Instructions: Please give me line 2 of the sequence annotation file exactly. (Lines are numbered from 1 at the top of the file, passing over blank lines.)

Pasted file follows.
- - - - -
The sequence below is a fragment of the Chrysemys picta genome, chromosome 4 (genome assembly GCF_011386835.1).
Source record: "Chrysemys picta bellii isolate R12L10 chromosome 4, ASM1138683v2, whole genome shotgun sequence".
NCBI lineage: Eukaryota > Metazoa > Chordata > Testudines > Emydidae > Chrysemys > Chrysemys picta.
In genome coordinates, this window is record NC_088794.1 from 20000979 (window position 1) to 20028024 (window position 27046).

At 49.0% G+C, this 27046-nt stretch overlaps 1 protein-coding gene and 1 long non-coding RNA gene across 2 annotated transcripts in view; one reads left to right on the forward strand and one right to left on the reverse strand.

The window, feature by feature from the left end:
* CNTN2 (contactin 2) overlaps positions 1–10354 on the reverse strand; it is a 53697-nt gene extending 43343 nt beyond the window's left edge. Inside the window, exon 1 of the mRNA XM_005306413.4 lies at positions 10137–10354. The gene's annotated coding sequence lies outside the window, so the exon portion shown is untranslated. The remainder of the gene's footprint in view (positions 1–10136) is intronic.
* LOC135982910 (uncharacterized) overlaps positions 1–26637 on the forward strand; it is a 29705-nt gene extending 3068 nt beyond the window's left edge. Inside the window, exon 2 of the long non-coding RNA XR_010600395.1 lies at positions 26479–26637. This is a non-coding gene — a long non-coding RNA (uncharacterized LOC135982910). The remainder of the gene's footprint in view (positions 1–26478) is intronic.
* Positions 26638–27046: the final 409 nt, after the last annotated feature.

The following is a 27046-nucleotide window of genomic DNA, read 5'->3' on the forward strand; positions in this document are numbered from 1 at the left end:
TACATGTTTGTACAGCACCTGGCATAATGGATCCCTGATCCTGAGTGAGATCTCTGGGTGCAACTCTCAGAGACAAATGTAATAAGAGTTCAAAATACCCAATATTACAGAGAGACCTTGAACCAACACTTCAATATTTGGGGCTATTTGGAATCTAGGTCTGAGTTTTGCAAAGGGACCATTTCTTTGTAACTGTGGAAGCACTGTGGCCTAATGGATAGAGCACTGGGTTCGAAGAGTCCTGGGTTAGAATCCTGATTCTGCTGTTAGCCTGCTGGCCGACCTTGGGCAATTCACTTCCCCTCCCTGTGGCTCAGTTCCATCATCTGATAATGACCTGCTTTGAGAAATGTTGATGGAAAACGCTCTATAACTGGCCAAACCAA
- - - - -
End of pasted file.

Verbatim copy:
Source record: "Chrysemys picta bellii isolate R12L10 chromosome 4, ASM1138683v2, whole genome shotgun sequence".